LÂLKA cannot be encapsulated in a single adjective. While she works in the genre of electro-pop, she subverts generic expectations with her rebellious spirit and her anarchic approach to producing music. Her DIY approach pop is surreal, cacophonous and a whole lot of fun, with manipulated vocals and foundation-shaking bass. Since 2017, the Brisbane-based producer, vocalist and musician has released singles to acclaim, winning a spot as a Triple J Unearthed artist at FOMO 2019. Since then, she has performed at BIGSOUND, Laneway Festival and NGV Friday Nights. On stage, she’s relentlessly energetic, a dynamo in a one-woman show. LÂLKA advocates for women of colour and marginalised people taking up space, and for unabashed self-expression. “Go Psycho” is an anthem for those who reject the status quo and rebel against patriarchal oppression, while “Bang Bang” is about embracing yourself and having fun. With all the time she has spent in her studio recently, we can look forward to more boundary-pushing music from LÂLKA in 2020.
How much of yourself do you project into your music and performance?
I think human beings are complex, so it’s never just a binary answer. My music and performance is an extension of myself, if not my whole complete self.
Did it take you a while before you felt comfortable making the kind of music and visuals you are now? Has the way you express yourself changed over the years?
Yeah, it definitely took a while. You know how sometimes Facebook comes up with a memory – and you look at a status post or photo, and think, wow I was such a different person back then? I’ve seen how much I’ve grown in confidence about my own self, and as a result, my art.
There has been a lot of talk around Lana Del Rey recently, who claimed she “Never had a persona. Never needed one. Never will.” Do you consider LÂLKA to be a persona?
I’ve never thought of LÂLKA to be a persona but rather an amplified version of myself.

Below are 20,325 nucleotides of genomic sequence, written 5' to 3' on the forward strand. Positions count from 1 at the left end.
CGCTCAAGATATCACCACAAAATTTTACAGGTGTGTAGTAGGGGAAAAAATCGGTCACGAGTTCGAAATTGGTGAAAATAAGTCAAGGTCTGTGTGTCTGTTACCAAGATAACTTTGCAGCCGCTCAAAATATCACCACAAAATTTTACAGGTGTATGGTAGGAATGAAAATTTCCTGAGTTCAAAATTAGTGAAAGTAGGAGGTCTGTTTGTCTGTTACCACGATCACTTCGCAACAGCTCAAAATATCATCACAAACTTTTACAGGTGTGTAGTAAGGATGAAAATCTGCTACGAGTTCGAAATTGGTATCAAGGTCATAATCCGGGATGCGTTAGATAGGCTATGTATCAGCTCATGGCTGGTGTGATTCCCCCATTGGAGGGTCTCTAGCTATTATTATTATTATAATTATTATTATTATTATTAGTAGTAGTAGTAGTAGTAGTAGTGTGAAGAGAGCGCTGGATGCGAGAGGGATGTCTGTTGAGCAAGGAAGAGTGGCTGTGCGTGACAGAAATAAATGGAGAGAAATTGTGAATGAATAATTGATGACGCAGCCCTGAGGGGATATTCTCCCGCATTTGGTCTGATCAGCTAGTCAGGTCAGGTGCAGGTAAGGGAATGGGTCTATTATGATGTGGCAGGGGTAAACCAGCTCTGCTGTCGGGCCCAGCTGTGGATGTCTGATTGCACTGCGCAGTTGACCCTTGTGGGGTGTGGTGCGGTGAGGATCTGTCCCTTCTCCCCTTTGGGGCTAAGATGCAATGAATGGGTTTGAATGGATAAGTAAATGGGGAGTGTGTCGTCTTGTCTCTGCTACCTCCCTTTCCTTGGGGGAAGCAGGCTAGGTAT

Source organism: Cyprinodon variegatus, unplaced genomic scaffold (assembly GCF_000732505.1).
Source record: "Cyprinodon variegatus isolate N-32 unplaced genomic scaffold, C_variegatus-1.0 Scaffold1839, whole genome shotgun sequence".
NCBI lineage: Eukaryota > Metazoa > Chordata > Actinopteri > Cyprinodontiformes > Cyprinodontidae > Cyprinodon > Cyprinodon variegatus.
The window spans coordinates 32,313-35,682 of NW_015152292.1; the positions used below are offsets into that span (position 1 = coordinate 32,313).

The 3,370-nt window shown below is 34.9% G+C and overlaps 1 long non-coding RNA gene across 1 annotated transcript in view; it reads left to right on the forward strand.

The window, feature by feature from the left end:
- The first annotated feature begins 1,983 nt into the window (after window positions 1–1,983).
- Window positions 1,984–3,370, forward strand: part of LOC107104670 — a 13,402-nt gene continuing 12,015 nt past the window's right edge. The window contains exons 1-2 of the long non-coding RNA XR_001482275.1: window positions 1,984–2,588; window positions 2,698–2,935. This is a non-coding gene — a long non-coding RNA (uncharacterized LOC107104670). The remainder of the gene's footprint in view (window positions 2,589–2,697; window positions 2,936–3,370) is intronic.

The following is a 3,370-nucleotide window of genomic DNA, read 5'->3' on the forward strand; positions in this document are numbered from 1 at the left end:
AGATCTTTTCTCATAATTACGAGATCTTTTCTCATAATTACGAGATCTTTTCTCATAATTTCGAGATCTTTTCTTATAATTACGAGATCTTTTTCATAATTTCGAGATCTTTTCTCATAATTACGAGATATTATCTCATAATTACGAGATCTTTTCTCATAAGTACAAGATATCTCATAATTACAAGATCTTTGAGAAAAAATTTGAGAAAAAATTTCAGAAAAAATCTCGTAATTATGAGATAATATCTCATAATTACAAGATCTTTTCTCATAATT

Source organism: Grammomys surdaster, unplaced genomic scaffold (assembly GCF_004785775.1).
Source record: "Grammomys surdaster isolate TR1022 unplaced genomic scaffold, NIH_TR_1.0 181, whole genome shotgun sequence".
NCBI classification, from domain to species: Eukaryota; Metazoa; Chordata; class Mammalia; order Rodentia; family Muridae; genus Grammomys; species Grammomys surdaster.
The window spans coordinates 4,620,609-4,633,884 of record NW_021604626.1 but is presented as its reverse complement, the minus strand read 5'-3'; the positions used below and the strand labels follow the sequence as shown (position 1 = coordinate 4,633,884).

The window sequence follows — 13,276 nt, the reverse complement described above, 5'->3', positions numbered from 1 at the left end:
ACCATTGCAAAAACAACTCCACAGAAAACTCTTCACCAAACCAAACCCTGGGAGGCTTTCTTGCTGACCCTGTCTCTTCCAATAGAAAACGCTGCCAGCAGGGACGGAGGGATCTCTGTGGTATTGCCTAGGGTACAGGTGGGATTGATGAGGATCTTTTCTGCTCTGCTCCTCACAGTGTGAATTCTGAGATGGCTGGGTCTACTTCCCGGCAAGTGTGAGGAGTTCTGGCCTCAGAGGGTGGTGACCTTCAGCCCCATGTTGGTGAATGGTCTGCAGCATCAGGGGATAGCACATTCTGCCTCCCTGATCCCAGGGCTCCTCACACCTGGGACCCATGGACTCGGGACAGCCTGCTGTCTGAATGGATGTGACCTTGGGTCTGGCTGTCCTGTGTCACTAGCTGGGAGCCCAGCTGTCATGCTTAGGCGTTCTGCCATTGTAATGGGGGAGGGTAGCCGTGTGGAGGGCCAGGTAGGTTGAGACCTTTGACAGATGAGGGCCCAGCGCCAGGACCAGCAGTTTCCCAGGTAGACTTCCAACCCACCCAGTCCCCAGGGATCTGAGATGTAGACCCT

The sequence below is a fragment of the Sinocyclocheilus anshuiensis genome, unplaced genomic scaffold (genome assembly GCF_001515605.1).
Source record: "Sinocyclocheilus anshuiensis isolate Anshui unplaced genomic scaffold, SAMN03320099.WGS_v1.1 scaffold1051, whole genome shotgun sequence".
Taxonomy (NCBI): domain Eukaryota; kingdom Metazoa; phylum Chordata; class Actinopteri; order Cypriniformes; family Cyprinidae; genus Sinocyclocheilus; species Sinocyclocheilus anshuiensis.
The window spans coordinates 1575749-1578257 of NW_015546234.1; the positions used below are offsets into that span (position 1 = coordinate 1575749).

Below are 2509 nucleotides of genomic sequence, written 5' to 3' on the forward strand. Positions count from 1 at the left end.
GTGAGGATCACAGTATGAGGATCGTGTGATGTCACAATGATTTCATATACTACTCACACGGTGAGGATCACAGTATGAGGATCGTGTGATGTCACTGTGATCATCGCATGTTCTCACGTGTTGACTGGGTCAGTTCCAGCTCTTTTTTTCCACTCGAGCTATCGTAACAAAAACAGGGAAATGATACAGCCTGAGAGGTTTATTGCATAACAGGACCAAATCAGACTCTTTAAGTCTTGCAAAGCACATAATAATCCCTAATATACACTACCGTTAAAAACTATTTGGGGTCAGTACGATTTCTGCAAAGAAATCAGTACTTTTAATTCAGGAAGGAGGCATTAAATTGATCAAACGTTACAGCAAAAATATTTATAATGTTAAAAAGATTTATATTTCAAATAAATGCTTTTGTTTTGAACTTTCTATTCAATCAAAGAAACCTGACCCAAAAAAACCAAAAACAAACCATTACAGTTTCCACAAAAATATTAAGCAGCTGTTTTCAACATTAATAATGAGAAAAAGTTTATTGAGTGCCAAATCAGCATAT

What is your experience as a woman of colour in the music industry in Australia?
I’ve been mistaken for other Asian-Australian female artists in the past.
You talk about how representation matters, and how you post photos to Instagram “To be seen. To be heard. To take up space.” Do you ever find it challenging to take up space in the music industry?
Short answer: yes. But I’m trying and not giving up. I’m hoping that this inspires other humans of colour or marginalised people to do the same.
Do you think we’re seeing more representation of women on colour in the music industry, generally, and in pop and electronic music, specifically?
I’m not sure whether it’s because I’m more attuned to it that whenever I see another sis of colour I’m like “yaaaasssss!!!!” or whether it’s actually becoming better for us. I do know that we haven’t achieved equality yet when it comes to representation for women of colour in the music industry, specifically in electronic music. I’d like to take this opportunity to shout out my fellow Asian women who make electronic music: Rainbow Chan, Corin, May Lyn, Princi.
What’s the atmosphere like at your shows?
NGV/BIGSOUND/FOMO all drew different audiences, so in that sense, they all had a slightly different vibe. But one thing that’s consistent in my sets is the sense of fun, anarchic energy I bring.
What’s it like to perform new singles like ‘Go Psycho’ and ‘Bang Bang’ on stage? Has your performance style changed since you first started releasing music in 2017?
Performing ‘Go Psycho’ and ‘Bang Bang’ is super fun! In terms of how my performance style has changed, I dance (if you call my movements “dancing”) a lot more now!
You’re a classically trained musician. What is your training? How does it come into play when you’re making and producing music?
I trained in piano, violin and theory. I don’t consciously rely on my training in my music-making but I’m sure on a subconscious level it informs my workflow.
On Facebook, you describe your music style as “hip hop influences with PC-music vibes.” PC Music is known for its surreal and exaggerated take on pop music. How does the PC Music vibe inform your sound and style?
I just LOVE using interesting, unexpected textures and sounds in my music, so that’s why I describe my music that way.
You have been recording new demos recently. What are your writing and recording processes?
Writing process – I generally have an abstract sonic concept to begin. There’s always a starting point – and how the song actually turns out is not always unexpected. Recording process – I do everything on my laptop, record my vocals and any real instruments at home or in hotel rooms.
Your music is often compared to Die Antwoord, Grimes, Charli XCX and SOPHIE. Which artists inspire you?
First of all, I need to clarify that whilst I’ve often been compared to Die Antwoord, I absolutely find no inspiration from them and am disgusted by their racist views. I can see why people immediately latch on to the Die Antwoord comparison with my vocal tone, but that’s surface-level comparison.
Australian artists that inspire me are Kira Puru, Ninajirachi, Donatachi, Oh Boy, Muki, Brux, Nina Las Vegas, Lupa J, Aphir, Trophie… and that’s just off the top of my head.
This article was originally published on Savage Thrills.